Another aspect that was discussed in depth was the executive search process, both for the C-suite and for the board. The conclusion was that executive search firms do not have a great track record of creating transformational change inside their client companies, diversity and inclusion considerations included, and that ultimately, the relentless drive toward increasing diversity has to come from companies themselves. It was suggested in the discussion that companies should require that search firms provide a larger, more diverse slate of candidates that broadens choices and gives flexibility in recruiting talent that goes beyond the usual metrics of experience as a former CEO or chief financial officer. Companies can also consider their board tenure policy as a means to freshen a board to enhance diversity. Search firm professionals also say they can play a key role in coaching and mentoring prospective talent, especially where start-up firms are concerned. Mentoring can include training on how to create value once on a board.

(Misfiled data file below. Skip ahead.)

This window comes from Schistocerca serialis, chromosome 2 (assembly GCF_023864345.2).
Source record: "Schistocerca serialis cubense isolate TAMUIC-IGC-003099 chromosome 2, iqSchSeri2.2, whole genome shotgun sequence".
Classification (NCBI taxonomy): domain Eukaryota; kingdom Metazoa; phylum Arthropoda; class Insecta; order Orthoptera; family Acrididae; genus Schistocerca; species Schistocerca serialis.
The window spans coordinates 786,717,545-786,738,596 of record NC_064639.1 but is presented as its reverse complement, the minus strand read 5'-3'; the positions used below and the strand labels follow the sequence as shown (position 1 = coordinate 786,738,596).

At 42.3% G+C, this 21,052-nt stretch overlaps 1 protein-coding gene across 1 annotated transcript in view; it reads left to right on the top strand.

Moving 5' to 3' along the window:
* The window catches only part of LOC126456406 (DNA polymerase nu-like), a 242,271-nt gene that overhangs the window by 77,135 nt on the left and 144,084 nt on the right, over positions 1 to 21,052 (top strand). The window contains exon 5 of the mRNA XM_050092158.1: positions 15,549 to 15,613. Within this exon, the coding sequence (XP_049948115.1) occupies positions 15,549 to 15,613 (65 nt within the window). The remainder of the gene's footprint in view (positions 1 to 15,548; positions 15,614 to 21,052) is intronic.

What makes a good board member? By definition, board members have two main duties to the company whose board they serve on: duty of loyalty and duty of care. First and foremost, board members should act with full loyalty and utmost care, and they are bound to the highest standard, known as fiduciary duty. There is significant experience and training that board members should have as related to these responsibilities. With those duties in mind, board members are in charge of designing the company’s mission and vision. In conjunction with that, a good board member should discuss every aspect of the company’s strategic plan and path to execute on that plan. Critical consideration should be given to aspects of diversity, inclusion, employee engagement, and long-term sustainability of the business. Another important aspect, especially in the case of the independent directors of public companies, is the close understanding of public shareholders’ views of the state of the company and its challenges, strengths, and areas of weakness. Business leaders said they look for big thinkers on strategy and a strong financial background.